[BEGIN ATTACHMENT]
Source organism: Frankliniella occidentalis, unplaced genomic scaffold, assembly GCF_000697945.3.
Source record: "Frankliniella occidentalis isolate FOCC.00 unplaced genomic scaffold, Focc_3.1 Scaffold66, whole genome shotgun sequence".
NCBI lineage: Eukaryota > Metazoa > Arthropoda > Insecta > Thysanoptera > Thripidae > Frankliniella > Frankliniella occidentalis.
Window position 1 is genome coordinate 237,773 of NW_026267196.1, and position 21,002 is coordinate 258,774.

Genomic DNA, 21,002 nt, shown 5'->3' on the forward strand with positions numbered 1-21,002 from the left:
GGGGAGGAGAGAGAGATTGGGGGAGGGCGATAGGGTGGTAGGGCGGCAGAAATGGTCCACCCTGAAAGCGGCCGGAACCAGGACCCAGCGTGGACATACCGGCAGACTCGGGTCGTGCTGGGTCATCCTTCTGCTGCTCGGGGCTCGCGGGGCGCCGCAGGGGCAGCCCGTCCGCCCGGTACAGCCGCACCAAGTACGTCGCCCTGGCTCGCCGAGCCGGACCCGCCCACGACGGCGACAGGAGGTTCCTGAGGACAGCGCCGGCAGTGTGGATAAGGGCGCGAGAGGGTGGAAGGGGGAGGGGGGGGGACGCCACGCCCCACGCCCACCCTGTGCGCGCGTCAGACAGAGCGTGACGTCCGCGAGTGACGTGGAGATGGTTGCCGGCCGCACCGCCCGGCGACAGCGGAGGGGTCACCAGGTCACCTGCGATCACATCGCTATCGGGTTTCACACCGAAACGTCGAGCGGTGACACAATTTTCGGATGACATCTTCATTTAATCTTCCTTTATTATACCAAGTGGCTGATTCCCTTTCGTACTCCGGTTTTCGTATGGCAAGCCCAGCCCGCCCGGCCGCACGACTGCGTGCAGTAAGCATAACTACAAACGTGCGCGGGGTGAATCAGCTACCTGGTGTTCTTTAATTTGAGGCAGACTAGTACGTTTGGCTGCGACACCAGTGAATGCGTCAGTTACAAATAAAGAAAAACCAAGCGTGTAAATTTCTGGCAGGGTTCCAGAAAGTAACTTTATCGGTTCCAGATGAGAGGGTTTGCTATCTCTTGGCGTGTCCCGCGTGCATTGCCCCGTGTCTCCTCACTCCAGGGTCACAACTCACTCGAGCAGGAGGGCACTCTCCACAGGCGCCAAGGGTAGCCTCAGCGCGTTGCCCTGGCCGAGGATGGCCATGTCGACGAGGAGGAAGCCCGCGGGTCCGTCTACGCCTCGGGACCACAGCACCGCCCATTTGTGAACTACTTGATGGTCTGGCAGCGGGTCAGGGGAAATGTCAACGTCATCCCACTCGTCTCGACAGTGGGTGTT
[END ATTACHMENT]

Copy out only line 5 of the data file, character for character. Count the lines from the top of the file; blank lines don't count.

Genomic DNA, 21,002 nt, shown 5'->3' on the forward strand with positions numbered 1-21,002 from the left: